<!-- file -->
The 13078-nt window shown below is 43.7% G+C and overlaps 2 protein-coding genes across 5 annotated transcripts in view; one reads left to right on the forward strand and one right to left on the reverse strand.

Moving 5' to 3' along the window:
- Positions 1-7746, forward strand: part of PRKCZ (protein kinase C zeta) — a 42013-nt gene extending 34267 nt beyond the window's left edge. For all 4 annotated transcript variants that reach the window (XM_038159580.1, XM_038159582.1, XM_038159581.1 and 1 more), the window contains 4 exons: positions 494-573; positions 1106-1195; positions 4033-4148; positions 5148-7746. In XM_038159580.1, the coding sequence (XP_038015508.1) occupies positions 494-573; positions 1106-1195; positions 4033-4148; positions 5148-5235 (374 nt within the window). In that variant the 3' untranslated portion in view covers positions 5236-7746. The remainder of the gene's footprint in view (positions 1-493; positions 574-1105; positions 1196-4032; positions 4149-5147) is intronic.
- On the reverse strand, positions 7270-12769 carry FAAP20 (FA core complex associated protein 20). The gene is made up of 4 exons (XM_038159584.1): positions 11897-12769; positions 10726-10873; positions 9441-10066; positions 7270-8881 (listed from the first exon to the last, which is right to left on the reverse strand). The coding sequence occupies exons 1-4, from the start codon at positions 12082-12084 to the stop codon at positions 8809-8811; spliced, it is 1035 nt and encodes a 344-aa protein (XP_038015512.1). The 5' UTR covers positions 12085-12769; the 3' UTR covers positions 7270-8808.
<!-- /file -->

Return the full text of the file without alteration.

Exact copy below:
The 13078-nt window shown below is 43.7% G+C and overlaps 2 protein-coding genes across 5 annotated transcripts in view; one reads left to right on the forward strand and one right to left on the reverse strand.

Moving 5' to 3' along the window:
- Positions 1-7746, forward strand: part of PRKCZ (protein kinase C zeta) — a 42013-nt gene extending 34267 nt beyond the window's left edge. For all 4 annotated transcript variants that reach the window (XM_038159580.1, XM_038159582.1, XM_038159581.1 and 1 more), the window contains 4 exons: positions 494-573; positions 1106-1195; positions 4033-4148; positions 5148-7746. In XM_038159580.1, the coding sequence (XP_038015508.1) occupies positions 494-573; positions 1106-1195; positions 4033-4148; positions 5148-5235 (374 nt within the window). In that variant the 3' untranslated portion in view covers positions 5236-7746. The remainder of the gene's footprint in view (positions 1-493; positions 574-1105; positions 1196-4032; positions 4149-5147) is intronic.
- On the reverse strand, positions 7270-12769 carry FAAP20 (FA core complex associated protein 20). The gene is made up of 4 exons (XM_038159584.1): positions 11897-12769; positions 10726-10873; positions 9441-10066; positions 7270-8881 (listed from the first exon to the last, which is right to left on the reverse strand). The coding sequence occupies exons 1-4, from the start codon at positions 12082-12084 to the stop codon at positions 8809-8811; spliced, it is 1035 nt and encodes a 344-aa protein (XP_038015512.1). The 5' UTR covers positions 12085-12769; the 3' UTR covers positions 7270-8808.